Norwood, SCS tackle school’s sewage smell
During its meeting on Tuesday evening, the Stanly County school board heard a report on efforts made to combat a reoccurring issue of sewage smells in Norwood Elementary School.
John Mullis, administrator for the town of Norwood, said the town has done work on the sewer lines near the school over the summer to address the issue of the smell of sewage at the school.
Mullis, who said he has state certifications in wastewater and wastewater collections, worked with others on the issue.
“As you know, there have been random and mysterious odors that’s appeared in the lower section of Norwood Elementary, and the pattern doesn’t seem to fit in any particular box,” Mullis said. “So, I wanted to see if I could help and use the resources of the town of Norwood to see if we could help.”
The team used a camera and smoke testing device on the lines as it searched for the root of the problem.
“We went under the school and looked at the plumbing and it’s all brand-new,” Mullis said.
“It’s in beautiful shape. We smoked the interior of the waste lines. We jetted all the sewer lines around that the town has that connect to the school, both on College Street and on Main Street. We also were looking for the taps that come in from the gym side of the school as well as the one tap that is the main lead into the one manhole at the school.”
The town cleaned lines, did smoke testing, cleaned manholes within several hundred feet of the school, confirmed the main stack pipe was unblocked, used cameras to inspect lines and replaced a vented manhole near the school with a solid one to help contain smells.
The camera inspection showed “minor buildup” of grease, but Mullis said while it may have been a “contributing factor,” the lines were otherwise clean.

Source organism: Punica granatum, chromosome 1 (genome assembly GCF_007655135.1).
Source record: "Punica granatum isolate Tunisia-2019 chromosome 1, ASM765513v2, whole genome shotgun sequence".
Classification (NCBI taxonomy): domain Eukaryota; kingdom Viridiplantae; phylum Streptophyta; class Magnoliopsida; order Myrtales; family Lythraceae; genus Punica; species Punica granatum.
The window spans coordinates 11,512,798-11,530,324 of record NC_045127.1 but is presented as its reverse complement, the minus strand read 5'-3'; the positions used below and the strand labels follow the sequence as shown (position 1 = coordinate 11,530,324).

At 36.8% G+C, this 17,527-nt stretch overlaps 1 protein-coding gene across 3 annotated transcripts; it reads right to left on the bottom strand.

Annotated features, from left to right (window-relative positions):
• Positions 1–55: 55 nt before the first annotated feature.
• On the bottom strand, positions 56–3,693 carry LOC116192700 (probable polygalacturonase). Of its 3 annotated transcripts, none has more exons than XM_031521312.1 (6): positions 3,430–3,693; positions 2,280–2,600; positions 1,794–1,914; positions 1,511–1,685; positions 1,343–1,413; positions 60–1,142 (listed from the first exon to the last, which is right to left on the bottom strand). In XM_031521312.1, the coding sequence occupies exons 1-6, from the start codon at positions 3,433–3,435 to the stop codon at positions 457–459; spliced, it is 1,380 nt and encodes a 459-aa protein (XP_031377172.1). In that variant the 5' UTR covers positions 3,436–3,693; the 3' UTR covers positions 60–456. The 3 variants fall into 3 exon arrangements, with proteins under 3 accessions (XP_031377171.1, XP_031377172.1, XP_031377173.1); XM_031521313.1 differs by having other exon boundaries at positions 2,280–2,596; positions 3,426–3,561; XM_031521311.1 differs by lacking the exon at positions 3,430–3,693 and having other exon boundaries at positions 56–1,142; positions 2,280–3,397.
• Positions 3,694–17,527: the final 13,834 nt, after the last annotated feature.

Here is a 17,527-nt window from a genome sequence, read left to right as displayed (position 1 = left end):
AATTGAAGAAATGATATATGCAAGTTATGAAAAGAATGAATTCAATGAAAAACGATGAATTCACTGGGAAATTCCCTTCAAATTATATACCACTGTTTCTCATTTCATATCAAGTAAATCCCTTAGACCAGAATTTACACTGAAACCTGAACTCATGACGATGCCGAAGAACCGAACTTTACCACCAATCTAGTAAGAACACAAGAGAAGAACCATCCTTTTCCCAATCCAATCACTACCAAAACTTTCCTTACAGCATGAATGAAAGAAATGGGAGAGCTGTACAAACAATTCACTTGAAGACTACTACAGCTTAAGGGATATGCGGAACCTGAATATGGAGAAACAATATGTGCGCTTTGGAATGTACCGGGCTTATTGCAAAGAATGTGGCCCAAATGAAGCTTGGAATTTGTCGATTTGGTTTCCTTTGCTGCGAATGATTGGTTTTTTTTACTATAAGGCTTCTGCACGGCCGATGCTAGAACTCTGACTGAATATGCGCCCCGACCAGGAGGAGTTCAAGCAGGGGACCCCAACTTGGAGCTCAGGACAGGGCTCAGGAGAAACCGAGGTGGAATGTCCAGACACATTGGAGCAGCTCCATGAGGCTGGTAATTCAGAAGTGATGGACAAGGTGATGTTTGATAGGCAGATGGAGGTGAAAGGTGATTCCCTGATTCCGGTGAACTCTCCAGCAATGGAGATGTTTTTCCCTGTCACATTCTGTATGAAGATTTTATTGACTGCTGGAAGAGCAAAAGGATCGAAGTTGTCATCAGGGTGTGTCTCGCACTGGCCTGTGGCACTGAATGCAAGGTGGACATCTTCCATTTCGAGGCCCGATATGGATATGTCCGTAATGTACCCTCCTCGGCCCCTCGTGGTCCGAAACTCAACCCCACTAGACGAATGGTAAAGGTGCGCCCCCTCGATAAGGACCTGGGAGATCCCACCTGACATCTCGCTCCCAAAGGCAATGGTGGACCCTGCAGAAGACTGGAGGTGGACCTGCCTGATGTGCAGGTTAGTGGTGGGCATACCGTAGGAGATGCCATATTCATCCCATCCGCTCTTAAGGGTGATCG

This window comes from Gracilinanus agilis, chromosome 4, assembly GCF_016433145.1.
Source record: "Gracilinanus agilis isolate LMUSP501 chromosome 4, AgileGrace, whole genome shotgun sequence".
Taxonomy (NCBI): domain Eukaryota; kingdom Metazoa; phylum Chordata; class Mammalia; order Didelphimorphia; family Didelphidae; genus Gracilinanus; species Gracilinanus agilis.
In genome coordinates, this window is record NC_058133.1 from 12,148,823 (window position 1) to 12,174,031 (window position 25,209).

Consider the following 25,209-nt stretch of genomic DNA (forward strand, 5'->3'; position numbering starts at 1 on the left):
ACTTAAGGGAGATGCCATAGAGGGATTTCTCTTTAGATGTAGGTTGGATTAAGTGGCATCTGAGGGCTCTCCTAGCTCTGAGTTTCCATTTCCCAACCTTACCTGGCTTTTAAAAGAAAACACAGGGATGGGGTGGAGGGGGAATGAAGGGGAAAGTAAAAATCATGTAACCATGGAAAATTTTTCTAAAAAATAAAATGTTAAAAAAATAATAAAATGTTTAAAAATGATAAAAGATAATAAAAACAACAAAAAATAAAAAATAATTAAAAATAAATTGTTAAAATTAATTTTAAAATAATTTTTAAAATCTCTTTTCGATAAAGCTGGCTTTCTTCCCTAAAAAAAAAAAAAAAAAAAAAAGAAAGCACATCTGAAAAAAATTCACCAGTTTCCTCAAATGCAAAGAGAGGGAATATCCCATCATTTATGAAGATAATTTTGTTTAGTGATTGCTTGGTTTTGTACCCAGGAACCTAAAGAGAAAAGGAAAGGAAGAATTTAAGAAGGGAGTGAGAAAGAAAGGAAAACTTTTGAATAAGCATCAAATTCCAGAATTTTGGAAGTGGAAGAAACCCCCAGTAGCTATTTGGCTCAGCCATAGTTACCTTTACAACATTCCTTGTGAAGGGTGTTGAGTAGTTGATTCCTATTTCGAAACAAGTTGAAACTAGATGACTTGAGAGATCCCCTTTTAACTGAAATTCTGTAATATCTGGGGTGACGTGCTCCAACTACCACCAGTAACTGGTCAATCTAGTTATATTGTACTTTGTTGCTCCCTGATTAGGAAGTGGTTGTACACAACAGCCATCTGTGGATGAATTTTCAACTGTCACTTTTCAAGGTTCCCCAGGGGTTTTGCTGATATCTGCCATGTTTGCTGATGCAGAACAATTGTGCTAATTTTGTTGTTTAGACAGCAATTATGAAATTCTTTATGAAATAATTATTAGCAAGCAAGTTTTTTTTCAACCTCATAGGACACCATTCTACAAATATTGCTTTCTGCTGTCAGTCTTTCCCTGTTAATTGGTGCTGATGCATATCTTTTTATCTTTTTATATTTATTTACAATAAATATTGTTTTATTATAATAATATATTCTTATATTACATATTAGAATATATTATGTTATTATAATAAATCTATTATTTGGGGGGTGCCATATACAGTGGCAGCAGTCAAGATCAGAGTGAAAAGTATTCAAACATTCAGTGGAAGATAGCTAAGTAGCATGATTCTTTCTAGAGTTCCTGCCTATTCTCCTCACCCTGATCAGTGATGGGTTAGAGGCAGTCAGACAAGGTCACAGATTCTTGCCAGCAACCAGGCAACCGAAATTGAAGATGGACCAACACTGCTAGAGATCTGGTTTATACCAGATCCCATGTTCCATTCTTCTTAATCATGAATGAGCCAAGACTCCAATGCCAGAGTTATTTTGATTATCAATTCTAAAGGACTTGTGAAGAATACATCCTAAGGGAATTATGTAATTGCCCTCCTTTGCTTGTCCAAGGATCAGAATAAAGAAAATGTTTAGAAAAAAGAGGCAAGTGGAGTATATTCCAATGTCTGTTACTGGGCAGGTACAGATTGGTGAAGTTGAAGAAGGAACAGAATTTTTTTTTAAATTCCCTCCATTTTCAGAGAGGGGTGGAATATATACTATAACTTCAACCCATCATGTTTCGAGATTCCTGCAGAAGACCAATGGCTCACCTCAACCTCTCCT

No smoke was observed in the school during the test to reveal any issues with the lines. The nearest the smoke was visible was four buildings away, close to Dollar General, Mullis said.
Each summer, Mullis said the town will clean sewer lines connecting to the school.
Mullis said the task was a group effort.
“Experts from Rural Water were involved, local engineers, town staff of Norwood, vendor partners, as well as (superintendent) Dr. James and (schools maintenance director) Todd Bowers.”
He praised Bowers’ and the school system’s work on the problem.
“Mr. Bowers has done a very good job for the school in trying to identify this problem, and it is like a needle in the haystack: you have to just find that right opportunity of when the odor is present before you can find anything,” Mullis said.
Mullis said while he hopes the issue is resolved, he did note that vent stacks on the roof of the school are placed near doors and windows by which smells can easily waft into the building.
When the school’s heat or air conditioner is used, it creates a negative pressure in the school that can suck odors in, Mullis said. Some door and window seals may not fully prevent the odors.
If the smells start again, Mullis asked the school to call him as quickly as possible so the town can investigate.